torsdag 21 november 2013


Executive Protection is the second movie in the serie about renegade cop Johan Falk and it is also the first in the series  broadening the scope of the story by integrating the threat of foreign organized crime trying to get a foothold in Sweden. Who else is better to deal with the threat than lone wolf Falk?

Johan Falk has been suspended from the police force after the events from Zero Tolerance and he is being contacted by an old friend of his; Sven Persson (Samuel Fröler) who is being extorted by a foreign mafia. The downsized Swedish police force is stretched to thin to actually help out so Falk gets them in touch with  a private security firm, I guess the ronin or the gunfighters of  Seven Samurai or The Magnificent Seven, since this movie seem to owe a big part of the story to Kurosawa and/or Sturges movie. These are basically hired guns who is hired to protect them from the outlaws trying to squeeze them dry, much like the roaming villains of aforementioned flicks.They  then proceed to secure Persson´s house with surveillance equipment and reinforced windows and doors to try to fend off the threat. 

Falk is ready to take on villainous foreign mobsters.

What is particular great about this movie is how it sets up the stakes, the plot is so straightforward and tight, 
there is basically not one dull moment and it is tense throughout. Compared to most swedish thrillers this is perhaps the most american, but the settings and the themes or motifs are so Swedish, like the first movie that it makes it kinda unique. There are some very clever use of sounddesign at the climax. I am not gonna spoil anything, but this is one helluva actionpicture. Where american movies excell at the sheer spectacle of the action, with explosions, where Sweden cannot compete in terms of resources, Nilsson uses the plot,story and characters to  much more extent than American actionfilmmakers and in that sense the action becomes much more involving. Executive Protection is a great example of how an international cinema with little money can create action that may not be spectacular in itself, but assimilated into the story.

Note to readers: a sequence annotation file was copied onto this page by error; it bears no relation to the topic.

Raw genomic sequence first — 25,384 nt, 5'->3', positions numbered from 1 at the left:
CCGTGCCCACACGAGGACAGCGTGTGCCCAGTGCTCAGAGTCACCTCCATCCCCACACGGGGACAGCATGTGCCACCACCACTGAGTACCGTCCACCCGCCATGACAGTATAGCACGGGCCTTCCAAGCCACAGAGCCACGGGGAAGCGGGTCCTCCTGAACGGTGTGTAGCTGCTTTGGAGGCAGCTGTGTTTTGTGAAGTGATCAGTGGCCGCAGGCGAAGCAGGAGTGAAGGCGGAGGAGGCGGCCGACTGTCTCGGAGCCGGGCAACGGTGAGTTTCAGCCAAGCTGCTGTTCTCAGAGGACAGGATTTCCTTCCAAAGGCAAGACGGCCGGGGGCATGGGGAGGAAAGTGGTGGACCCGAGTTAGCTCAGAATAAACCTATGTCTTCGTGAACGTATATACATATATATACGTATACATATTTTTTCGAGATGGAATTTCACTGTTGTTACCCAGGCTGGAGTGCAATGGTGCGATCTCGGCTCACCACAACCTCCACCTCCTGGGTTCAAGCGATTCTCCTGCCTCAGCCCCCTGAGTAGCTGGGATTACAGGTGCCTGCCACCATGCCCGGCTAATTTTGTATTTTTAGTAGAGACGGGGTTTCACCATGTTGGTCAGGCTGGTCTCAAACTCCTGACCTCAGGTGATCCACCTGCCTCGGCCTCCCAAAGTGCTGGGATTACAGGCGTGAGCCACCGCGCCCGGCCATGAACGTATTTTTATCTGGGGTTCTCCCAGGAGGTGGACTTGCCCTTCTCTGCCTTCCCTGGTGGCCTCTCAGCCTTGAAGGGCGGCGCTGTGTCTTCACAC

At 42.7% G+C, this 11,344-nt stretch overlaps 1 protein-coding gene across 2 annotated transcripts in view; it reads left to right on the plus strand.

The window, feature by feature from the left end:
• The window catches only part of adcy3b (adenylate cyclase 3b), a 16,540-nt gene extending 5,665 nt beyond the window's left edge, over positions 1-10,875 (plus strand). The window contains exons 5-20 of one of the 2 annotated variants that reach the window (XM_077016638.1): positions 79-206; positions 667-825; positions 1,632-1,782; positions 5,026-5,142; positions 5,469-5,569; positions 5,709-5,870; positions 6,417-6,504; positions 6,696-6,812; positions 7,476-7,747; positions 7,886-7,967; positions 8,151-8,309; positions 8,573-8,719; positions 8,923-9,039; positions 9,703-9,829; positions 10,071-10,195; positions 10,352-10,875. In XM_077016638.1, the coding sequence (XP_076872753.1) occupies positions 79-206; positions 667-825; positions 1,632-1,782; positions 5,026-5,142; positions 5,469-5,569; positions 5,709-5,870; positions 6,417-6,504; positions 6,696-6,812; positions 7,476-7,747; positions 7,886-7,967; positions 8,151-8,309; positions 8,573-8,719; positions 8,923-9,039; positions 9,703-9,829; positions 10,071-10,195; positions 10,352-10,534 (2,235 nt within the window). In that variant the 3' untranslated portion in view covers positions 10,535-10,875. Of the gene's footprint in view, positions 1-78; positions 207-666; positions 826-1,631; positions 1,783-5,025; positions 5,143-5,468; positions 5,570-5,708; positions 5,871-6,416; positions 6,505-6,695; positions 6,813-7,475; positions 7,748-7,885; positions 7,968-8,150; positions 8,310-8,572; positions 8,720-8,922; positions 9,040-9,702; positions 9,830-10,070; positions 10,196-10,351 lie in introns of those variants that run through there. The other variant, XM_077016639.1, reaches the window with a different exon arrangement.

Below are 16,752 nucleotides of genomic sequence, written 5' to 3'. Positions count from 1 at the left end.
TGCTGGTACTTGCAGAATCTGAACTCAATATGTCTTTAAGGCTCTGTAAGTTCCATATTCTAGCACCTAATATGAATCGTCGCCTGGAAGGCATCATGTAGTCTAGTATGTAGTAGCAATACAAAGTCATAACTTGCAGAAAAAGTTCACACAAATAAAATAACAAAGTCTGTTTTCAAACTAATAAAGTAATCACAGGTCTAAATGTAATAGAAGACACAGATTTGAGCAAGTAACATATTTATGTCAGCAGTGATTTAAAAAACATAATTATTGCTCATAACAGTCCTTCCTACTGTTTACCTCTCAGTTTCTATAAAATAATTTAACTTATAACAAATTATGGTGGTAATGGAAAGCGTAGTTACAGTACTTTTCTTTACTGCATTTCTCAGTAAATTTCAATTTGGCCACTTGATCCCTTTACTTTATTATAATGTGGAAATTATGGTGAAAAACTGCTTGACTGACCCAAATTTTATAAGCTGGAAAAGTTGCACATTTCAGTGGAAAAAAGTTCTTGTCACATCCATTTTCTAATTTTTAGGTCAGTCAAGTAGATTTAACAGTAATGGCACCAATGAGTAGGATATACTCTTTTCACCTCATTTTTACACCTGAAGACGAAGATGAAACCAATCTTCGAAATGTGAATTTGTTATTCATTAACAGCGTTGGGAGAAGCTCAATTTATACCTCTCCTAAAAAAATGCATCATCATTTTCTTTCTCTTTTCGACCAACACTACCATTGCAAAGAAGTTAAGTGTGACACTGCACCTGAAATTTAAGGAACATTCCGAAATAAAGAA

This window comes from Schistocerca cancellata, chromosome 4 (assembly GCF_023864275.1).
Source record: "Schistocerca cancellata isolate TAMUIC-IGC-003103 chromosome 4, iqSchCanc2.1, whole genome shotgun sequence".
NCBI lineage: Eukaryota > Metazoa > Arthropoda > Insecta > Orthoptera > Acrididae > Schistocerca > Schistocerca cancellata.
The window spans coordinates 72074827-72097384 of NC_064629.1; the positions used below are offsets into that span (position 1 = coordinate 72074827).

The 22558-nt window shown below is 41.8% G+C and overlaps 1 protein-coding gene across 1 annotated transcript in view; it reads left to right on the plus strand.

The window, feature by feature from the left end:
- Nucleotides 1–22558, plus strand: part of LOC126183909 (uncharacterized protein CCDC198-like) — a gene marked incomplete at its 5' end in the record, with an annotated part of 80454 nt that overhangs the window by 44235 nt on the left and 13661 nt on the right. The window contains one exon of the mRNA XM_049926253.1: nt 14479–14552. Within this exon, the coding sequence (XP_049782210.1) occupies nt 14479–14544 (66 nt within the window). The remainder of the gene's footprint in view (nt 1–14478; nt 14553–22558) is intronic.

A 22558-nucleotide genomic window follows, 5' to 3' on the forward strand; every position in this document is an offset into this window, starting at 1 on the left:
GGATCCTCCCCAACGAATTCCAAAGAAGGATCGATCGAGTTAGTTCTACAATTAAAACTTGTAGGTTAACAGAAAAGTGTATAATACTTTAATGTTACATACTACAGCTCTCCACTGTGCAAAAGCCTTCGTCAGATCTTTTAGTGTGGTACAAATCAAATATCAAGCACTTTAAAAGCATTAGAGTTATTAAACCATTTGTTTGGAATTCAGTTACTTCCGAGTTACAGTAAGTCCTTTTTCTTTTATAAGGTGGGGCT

There are some poor english-speaking dialogue, but that hopefully does not distract from this otherwise fine slice of genre film for anyone who appreciate actionfilms. Also, there are some generic plot devices in use here, but I find them to be used to great suspenseful advantage.

Here is the haunting opening theme to the movie. It is fucking awesome and unusual:

As I mentioned in teh first review; here is an Amazon-link of getting the first three Falk-movies on Region 1:

söndag 17 november 2013


Swedish action-cinema has been a pretty obscure little genre. Action has always been looked down upon by so called "cinephiles" and critics. Whenever an action picture has been made, it was usually an attempt to copy american actionmovies in all its excesses  without attempting to add a local Swedish contemporary flavor to it. No wonder it has been laughed at, the attempts have been abysmal at best and embarrassing at worst, until Anders Nilsson´s Zero Tolerance was released.Now the laughing has stopped.